Doctrine: The testimonies of their witnesses and the tax declaration without tax receipts are not sufficient to overcome the presumption of regularity of the performance of official duties of the government offices responsible for the issuance.
G.R. No. 188658 | January 11, 2017
HEIRS OF TEODORA LOYOLA, represented herein by ZOSIMO L. MENDOZA, SR., petitioners,
COURT OF APPEALS and ALICIA R. LOYOLA, respondent.
Ponente: Leonen, J.
This case involves a 4,419-square meter parcel of land located in Lingatin, Morong, Bataan. The land is formerly a public agricultural land planted with nipa and coconut.
The Heirs of Teodora Loyola represented by Zosimo Mendoza, Sr. filed an annulment of free patent and original certificate of title, reconveyance of ownership and possession, and damages against Alicia Loyola. They claimed that the property belonged to the parents of their mother who had been in possession of the property since time immemorial. They insisted that they since maintained open, continuous, exclusive, and notorious possession until the present. They further contended that Alicia obtained the property through fraud and misrepresentation. However, Alicia denied all the allegations.
The Heirs relied on testimonial evidence to prove their claim over the property. The could only present a tax declaration as documentary evidence to prove their claim over the property. Although they maintained that they had paid the real estate taxes, they could not present any receipts because these were allegedly lost. On the other hand, Alicia denied all allegations against her and maintained that she and Gabriel legally and regularly obtained the free patent and original certificate of title.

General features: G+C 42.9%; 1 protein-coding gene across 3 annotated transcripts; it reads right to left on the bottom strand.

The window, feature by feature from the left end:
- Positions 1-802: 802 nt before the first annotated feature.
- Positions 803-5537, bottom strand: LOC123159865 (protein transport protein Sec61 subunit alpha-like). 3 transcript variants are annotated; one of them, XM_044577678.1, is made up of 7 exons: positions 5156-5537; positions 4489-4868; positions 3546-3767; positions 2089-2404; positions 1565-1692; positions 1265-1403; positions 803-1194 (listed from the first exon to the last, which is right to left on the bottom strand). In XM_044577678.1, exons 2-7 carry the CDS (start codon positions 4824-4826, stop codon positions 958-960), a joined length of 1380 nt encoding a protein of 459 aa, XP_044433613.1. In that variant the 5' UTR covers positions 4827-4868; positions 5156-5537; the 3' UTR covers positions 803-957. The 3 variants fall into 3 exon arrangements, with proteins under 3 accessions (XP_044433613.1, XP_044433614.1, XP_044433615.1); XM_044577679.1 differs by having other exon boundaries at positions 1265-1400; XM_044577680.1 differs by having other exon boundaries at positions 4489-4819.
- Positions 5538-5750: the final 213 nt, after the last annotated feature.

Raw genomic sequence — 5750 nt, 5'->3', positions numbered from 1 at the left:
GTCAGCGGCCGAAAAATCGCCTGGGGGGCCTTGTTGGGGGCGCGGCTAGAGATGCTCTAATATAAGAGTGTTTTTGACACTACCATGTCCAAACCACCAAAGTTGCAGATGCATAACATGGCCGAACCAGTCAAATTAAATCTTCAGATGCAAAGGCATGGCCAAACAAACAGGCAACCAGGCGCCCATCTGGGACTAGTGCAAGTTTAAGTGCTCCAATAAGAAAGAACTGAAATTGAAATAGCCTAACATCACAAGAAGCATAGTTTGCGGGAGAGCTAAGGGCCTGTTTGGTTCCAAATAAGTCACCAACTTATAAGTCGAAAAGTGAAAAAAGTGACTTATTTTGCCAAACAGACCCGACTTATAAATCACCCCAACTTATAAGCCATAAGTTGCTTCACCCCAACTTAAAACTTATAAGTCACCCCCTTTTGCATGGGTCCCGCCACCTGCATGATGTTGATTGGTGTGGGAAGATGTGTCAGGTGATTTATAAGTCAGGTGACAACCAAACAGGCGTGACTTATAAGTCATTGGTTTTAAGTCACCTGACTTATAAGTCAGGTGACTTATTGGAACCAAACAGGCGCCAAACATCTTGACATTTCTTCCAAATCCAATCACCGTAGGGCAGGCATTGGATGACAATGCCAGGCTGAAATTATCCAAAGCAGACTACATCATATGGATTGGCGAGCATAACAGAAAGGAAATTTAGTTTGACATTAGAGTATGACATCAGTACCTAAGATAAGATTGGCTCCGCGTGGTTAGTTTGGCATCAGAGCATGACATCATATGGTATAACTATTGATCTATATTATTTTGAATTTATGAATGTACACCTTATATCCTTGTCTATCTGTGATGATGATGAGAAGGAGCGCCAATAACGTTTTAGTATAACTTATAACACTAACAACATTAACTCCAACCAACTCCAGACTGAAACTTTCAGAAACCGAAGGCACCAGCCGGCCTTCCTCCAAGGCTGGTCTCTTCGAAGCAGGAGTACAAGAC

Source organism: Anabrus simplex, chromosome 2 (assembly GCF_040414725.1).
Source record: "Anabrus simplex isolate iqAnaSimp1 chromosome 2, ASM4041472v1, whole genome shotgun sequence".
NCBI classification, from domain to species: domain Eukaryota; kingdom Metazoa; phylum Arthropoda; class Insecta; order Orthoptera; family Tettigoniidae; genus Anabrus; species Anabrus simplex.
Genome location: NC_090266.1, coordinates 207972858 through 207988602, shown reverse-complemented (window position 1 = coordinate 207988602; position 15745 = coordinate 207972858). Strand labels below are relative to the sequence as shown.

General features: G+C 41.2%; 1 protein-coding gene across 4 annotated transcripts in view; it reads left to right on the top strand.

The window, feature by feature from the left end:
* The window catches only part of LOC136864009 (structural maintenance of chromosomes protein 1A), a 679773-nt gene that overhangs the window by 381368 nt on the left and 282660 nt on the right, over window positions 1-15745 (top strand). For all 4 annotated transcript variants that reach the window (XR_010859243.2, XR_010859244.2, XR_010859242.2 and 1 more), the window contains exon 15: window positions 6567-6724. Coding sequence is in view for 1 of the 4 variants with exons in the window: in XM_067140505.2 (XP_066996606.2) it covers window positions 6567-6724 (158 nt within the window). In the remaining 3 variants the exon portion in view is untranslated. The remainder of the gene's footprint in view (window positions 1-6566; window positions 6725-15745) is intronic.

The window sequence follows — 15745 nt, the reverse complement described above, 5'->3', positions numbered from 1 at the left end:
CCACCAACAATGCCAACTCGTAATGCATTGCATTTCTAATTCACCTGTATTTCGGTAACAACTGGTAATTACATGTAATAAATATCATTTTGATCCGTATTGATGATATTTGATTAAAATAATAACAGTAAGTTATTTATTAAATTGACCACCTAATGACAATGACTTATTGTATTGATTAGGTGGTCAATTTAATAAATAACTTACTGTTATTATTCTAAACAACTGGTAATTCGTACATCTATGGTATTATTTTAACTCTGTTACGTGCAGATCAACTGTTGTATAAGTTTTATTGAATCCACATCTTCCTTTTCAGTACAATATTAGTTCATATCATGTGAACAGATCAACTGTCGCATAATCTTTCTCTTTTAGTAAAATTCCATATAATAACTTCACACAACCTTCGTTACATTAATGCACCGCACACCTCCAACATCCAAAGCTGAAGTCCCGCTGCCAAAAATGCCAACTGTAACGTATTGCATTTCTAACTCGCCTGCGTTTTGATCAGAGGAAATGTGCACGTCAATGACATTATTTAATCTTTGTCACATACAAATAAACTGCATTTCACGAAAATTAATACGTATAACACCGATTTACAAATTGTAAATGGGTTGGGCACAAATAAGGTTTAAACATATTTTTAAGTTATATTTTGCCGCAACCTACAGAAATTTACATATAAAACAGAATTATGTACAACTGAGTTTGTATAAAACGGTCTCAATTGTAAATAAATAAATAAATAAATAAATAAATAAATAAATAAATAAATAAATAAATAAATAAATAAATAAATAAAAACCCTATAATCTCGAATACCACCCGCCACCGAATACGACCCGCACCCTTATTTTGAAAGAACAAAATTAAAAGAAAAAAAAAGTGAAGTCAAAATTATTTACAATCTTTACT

The RTC and the CA denied and dismissed herein petitioner’s contentions. Hence, seeking before the SC, the petitioners questioned on whether they sufficiently establish their title or ownership over the property.
The SC sustained the CA’s finding that the Heirs failed to adequately prove their claim over the property against Alicia. The testimonies of their witnesses and the tax declaration without tax receipts are not sufficient to overcome the presumption of regularity of the performance of official duties of the government offices responsible for the issuance.
There is no evidence of any anomaly or irregularity in the proceedings that led to the registration of the land. Tax declarations and tax receipts “are not conclusive evidence of ownership or of the right to possess land, in the absence of any other strong evidence to support them. The tax receipts and tax declarations are merely indicia of a claim of ownership.”
Failing to prove their title over the property, petitioners cannot rightfully claim that they have been fraudulently deprived of the property.
Digested by Jonaisha Papaladun, 2 – JD, S.Y. 2020-2021, Mindanao State University – College of Law Iligan Extension